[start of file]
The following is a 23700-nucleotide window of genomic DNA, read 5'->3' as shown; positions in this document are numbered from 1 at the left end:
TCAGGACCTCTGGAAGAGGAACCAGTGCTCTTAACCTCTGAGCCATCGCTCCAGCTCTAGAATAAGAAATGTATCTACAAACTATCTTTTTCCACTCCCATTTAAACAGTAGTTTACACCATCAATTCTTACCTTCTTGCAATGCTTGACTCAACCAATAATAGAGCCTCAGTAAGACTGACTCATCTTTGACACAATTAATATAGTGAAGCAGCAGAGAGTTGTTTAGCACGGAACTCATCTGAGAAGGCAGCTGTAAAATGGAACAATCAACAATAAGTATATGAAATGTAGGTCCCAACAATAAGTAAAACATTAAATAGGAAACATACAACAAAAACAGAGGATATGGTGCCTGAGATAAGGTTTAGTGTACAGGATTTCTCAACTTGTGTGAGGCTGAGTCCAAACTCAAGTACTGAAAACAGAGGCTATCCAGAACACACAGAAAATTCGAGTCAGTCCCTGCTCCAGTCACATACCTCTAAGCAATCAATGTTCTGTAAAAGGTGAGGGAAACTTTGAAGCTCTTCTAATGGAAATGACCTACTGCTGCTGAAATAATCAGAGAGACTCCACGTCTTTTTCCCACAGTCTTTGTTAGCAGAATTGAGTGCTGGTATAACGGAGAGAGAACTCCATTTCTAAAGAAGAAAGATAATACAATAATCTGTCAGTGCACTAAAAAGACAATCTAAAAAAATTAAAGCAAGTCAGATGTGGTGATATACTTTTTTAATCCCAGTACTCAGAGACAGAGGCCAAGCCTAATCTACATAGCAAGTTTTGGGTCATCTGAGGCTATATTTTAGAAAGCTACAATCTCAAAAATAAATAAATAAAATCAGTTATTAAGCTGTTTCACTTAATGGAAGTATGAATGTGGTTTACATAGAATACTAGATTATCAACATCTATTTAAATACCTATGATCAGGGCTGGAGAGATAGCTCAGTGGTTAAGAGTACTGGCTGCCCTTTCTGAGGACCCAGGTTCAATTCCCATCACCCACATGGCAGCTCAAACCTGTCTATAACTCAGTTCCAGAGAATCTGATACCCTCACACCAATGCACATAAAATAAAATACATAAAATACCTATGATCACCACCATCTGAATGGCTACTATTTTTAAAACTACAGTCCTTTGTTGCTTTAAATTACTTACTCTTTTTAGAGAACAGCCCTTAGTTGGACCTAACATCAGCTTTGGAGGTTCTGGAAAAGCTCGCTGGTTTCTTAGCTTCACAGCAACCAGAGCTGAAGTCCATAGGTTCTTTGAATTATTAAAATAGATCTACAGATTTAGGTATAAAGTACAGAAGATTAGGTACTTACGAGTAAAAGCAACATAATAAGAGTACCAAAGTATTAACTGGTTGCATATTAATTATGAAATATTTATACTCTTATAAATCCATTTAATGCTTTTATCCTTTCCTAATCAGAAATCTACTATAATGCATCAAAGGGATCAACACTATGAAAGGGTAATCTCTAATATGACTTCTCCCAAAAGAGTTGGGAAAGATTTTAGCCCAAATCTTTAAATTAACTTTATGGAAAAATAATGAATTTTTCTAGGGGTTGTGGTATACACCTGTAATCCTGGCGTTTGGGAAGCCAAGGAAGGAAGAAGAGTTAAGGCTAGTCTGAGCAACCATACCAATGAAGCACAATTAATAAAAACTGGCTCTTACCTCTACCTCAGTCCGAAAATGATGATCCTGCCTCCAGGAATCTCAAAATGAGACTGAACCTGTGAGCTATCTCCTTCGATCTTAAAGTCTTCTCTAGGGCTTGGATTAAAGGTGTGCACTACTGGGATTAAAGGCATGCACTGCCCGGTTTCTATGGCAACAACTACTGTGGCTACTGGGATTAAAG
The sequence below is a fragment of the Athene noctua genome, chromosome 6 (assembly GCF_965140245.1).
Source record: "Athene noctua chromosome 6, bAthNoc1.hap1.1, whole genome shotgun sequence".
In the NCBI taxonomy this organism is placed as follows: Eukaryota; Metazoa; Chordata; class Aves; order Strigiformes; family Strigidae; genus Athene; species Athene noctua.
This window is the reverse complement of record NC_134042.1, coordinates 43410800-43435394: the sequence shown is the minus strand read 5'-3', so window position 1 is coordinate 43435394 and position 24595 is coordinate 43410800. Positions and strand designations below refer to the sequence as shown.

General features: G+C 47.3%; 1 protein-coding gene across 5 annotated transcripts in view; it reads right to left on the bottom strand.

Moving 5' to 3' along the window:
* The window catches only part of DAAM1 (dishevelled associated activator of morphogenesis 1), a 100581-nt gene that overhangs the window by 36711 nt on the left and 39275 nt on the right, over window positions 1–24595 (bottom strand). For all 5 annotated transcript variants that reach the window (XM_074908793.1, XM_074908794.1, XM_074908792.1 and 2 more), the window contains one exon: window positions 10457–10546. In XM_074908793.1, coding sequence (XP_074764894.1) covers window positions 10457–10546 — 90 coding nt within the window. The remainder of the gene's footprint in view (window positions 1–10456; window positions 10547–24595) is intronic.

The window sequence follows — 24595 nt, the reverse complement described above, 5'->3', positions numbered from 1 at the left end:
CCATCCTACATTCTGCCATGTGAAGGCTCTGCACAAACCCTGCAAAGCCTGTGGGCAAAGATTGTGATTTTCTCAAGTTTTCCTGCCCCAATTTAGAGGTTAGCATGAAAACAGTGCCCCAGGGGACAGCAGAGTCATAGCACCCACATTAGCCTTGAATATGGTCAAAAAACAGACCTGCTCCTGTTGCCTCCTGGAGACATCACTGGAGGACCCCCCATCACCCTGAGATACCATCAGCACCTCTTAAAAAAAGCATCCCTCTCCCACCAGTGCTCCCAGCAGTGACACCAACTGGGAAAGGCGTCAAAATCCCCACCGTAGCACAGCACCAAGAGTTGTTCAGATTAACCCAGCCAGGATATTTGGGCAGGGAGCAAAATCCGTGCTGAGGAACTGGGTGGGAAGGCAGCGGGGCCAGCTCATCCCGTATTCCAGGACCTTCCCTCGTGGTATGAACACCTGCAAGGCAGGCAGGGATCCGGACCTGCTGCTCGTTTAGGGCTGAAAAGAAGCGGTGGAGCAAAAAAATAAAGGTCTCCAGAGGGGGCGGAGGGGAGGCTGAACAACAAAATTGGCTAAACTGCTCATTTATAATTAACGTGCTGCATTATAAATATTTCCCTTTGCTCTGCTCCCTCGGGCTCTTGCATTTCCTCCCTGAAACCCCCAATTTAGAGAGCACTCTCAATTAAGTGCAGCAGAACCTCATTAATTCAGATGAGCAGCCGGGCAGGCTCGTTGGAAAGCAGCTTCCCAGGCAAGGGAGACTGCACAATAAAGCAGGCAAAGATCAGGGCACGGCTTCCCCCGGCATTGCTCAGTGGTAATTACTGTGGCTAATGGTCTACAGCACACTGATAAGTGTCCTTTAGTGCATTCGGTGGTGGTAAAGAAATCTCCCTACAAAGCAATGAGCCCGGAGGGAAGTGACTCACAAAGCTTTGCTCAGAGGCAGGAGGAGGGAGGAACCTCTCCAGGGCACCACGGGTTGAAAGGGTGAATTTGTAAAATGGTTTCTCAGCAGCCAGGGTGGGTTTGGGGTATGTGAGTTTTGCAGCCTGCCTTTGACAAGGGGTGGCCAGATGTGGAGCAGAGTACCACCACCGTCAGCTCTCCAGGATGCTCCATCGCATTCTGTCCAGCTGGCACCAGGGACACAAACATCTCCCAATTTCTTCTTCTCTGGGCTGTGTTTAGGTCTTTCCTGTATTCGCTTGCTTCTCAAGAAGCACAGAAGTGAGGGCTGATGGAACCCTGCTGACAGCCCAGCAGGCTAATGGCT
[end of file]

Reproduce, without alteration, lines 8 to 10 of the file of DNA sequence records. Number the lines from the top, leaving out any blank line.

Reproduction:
Moving 5' to 3' along the window:
* The window catches only part of DAAM1 (dishevelled associated activator of morphogenesis 1), a 100581-nt gene that overhangs the window by 36711 nt on the left and 39275 nt on the right, over window positions 1–24595 (bottom strand). For all 5 annotated transcript variants that reach the window (XM_074908793.1, XM_074908794.1, XM_074908792.1 and 2 more), the window contains one exon: window positions 10457–10546. In XM_074908793.1, coding sequence (XP_074764894.1) covers window positions 10457–10546 — 90 coding nt within the window. The remainder of the gene's footprint in view (window positions 1–10456; window positions 10547–24595) is intronic.

The window sequence follows — 24595 nt, the reverse complement described above, 5'->3', positions numbered from 1 at the left end: